Employers erupt as ash cloud extends employees’ holidays. What can you do?

1
9

With thousands of people already stranded, the ash cloud is set to return to cause even more disruption to holidaymakers. Many questions are being raised as to where employers and employees stand in relation to absences from their workplace due to this ‘act of god’.

So, just where do you stand? Our employment team has prepared a useful Legal Update covering some points you need to be aware of.

Withholding pay

Generally speaking, employees are obliged to attend work and employers are obliged to provide work and pay the employee for the work they do. Therefore, if employees fail to turn up for work, unless their contract says otherwise, employers are entitled to treat their absence as unauthorised and the obligation to pay them falls away.

However, there are a number of other important considerations for employers irrespective of the formal contractual position.

Other ways to put out the fire

Employers should bear in mind that employees have a statutory right not to suffer unlawful deductions from wages. A deduction from wages will be unauthorised if there is no contractual basis for the deduction. In those circumstances, deducting pay would be potentially subject to challenge in the Employment Tribunal.

Other than lawfully withholding pay for non-attendance at work, there are other alternatives which employers may wish to consider, such as:

  • paying employees in return for their agreement that they will make up the time on their return
  • agreeing with the employee that they will take the time off as paid holiday
  • splitting the employee’s time spent off as 50% (un)paid leave and 50% holidays
  • where facilities exist, allowing the employee to work from abroad.

It is questionable whether employers are able to compel the use of holiday entitlement. Unless the individual’s employment contract contains an express right for the employer to direct when their holiday is taken, it is doubtful whether employers can force employees to take a day’s holiday without their consent, particularly after the event. The statutory procedure which employers use to designate holidays, requires notice of at least twice the length of the period of holiday, which renders it impractical. If an employer intends to deduct days off from an employee’s holiday entitlement, they are advised to make this clear to staff at the earliest opportunity.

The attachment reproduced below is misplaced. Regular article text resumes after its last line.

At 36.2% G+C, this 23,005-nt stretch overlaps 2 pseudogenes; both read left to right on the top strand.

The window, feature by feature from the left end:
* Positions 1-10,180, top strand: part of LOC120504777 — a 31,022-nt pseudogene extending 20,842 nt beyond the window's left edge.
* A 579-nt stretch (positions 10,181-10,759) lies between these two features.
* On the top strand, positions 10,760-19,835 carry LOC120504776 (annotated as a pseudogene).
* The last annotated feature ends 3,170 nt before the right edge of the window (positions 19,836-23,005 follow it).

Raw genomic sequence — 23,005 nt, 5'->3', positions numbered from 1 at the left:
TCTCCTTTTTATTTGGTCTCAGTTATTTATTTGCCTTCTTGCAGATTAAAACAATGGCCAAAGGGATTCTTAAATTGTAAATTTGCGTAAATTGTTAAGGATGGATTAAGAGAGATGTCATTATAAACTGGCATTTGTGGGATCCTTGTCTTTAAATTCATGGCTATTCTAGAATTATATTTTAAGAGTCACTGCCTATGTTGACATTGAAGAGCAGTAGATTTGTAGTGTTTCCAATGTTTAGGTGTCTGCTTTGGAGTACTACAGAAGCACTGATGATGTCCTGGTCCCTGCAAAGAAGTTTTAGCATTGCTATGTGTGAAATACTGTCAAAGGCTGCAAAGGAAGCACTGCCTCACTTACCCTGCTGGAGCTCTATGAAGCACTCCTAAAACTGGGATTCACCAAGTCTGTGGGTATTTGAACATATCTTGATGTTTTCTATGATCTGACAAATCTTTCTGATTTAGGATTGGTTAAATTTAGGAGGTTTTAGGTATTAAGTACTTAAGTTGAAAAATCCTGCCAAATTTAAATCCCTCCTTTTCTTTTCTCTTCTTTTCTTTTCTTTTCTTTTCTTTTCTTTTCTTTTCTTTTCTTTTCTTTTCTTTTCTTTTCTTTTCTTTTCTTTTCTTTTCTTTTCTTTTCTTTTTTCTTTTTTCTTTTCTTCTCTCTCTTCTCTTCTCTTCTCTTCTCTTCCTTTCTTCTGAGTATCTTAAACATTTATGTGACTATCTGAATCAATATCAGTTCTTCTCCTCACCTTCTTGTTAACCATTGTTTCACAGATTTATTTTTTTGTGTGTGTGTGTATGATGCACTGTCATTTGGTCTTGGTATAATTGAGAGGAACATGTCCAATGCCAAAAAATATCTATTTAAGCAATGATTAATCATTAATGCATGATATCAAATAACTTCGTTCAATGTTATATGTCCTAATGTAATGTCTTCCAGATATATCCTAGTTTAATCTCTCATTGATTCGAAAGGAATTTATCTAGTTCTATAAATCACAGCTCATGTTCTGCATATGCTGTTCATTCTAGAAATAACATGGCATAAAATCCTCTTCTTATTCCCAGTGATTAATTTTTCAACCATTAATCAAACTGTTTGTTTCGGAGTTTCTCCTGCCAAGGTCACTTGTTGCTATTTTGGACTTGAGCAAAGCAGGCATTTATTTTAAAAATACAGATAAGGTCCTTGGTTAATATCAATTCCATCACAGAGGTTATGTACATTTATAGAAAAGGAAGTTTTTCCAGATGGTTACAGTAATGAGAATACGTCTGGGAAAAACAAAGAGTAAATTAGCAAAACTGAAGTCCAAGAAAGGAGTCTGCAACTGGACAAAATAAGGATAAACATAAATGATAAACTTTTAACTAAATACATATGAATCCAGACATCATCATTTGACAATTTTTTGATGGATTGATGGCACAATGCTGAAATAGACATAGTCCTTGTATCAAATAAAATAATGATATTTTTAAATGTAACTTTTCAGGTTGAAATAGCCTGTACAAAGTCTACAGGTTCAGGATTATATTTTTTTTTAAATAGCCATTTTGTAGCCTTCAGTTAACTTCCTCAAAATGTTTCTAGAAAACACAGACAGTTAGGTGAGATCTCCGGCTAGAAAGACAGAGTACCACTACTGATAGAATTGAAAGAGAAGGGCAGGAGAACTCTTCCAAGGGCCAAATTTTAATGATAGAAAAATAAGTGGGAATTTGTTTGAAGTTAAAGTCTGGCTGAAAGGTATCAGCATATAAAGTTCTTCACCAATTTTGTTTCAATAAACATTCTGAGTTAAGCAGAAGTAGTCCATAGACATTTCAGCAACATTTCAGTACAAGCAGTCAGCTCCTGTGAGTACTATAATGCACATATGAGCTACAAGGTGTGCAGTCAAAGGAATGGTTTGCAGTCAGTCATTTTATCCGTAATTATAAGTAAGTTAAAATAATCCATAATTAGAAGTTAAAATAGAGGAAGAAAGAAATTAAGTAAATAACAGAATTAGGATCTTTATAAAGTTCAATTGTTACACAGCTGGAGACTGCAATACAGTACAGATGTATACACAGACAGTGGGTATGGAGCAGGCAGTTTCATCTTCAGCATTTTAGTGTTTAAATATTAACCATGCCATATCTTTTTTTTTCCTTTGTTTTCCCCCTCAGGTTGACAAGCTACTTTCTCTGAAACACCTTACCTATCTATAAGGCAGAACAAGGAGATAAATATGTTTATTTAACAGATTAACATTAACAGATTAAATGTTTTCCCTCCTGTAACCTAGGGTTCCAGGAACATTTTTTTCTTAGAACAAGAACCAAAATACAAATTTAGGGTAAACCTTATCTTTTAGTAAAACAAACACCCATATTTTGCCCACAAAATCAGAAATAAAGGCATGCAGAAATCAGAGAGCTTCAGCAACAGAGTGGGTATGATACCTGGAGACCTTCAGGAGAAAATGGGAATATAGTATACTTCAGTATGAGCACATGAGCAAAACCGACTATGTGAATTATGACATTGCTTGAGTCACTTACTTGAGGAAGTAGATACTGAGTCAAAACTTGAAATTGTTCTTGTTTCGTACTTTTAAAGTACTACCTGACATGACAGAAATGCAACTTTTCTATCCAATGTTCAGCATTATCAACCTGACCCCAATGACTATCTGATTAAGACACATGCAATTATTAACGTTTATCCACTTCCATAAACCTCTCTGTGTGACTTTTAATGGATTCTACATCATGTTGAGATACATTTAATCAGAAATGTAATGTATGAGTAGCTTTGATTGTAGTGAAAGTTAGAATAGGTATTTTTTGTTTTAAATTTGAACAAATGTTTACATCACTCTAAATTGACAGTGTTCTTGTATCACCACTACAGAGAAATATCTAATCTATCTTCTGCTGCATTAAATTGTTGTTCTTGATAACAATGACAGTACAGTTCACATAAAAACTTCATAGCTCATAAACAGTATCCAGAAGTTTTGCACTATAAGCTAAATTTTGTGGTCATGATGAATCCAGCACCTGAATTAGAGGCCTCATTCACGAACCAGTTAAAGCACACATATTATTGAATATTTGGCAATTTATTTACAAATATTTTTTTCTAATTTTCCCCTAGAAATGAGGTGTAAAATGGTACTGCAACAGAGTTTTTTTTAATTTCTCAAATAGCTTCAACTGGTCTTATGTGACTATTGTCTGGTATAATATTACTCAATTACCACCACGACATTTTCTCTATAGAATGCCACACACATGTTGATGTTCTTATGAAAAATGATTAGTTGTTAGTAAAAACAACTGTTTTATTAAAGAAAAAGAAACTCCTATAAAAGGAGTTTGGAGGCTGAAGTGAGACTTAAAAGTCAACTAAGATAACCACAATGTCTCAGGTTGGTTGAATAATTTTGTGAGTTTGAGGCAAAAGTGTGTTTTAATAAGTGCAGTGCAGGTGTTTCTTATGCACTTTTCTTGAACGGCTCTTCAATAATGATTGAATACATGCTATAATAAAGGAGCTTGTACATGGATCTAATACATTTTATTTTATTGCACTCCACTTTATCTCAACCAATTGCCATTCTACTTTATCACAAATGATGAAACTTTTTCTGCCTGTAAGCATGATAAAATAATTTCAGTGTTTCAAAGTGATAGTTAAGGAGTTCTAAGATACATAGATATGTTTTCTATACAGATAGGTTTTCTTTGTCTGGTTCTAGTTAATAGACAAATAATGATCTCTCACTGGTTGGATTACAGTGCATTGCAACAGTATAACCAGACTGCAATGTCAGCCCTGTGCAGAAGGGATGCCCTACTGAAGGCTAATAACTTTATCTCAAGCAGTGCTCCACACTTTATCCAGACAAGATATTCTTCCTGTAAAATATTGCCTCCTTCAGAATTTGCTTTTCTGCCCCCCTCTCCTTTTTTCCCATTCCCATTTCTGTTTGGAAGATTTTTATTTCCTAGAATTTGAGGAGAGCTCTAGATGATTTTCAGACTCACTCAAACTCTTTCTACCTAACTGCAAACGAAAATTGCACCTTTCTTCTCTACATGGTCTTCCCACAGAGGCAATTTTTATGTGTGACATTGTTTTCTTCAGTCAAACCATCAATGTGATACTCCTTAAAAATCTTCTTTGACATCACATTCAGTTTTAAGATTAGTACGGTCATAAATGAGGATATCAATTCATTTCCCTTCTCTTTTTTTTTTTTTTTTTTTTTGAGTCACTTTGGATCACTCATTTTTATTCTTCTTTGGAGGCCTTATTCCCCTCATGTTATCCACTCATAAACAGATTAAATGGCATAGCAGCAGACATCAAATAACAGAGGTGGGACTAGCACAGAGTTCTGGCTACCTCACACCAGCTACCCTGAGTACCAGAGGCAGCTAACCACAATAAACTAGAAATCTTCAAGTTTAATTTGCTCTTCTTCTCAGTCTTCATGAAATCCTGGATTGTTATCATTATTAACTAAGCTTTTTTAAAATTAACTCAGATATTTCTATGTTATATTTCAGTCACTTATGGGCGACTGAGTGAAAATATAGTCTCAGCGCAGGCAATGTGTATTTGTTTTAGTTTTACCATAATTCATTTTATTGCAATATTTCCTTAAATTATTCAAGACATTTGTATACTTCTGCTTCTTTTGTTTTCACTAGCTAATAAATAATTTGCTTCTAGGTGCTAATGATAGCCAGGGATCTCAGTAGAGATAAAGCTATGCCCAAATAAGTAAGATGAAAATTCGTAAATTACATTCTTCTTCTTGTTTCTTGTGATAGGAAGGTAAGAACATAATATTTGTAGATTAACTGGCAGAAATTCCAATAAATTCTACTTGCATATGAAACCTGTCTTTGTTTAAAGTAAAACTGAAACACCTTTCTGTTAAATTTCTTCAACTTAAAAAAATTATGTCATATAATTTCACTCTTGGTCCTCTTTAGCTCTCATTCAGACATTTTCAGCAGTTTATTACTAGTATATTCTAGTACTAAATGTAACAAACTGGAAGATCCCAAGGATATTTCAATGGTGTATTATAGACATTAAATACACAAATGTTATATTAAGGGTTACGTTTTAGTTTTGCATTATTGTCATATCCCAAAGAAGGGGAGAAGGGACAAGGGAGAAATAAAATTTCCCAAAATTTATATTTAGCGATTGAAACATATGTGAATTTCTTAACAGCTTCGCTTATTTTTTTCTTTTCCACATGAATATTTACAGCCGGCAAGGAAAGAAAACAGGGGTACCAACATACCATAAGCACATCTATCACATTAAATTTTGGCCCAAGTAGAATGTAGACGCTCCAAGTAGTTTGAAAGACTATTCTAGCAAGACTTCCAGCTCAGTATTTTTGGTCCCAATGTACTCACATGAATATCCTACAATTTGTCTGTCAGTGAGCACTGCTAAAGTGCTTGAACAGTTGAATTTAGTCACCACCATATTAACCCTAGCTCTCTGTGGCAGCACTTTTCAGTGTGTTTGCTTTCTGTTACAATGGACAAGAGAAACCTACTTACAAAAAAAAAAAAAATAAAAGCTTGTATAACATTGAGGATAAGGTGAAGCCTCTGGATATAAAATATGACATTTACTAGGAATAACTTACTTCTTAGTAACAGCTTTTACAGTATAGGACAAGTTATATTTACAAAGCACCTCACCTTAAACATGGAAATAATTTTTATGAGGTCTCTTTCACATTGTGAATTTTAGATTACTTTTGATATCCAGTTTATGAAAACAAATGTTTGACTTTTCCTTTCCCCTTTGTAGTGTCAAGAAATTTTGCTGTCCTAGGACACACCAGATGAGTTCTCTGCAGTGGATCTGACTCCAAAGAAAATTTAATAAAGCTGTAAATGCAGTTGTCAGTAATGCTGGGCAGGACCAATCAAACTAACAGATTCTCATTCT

Dealing with employees who make heavy weather of it.

If an employer is concerned that an employee is taking advantage of the ash cloud to avoid returning to work, they may choose to investigate the matter further and consider disciplinary action. It should be fairly straight forward to establish whether an employee’s flight returned home when they claim that it did.

Employers may wish to encourage employees to explore alternative means of transport, particularly where the employee is scheduled to travel on an internal UK flight.


Time to make the problem extinct

Travel disruption, whether because of ash clouds or snow chaos, is increasingly more common. It would be worthwhile taking this opportunity to amend absence policies or procedure. In addition, where possible, contracts of employment should be amended to allow employers to withhold payment of wages and to require employees to take annual leave in situations where travel restrictions prevent their timeous return to work.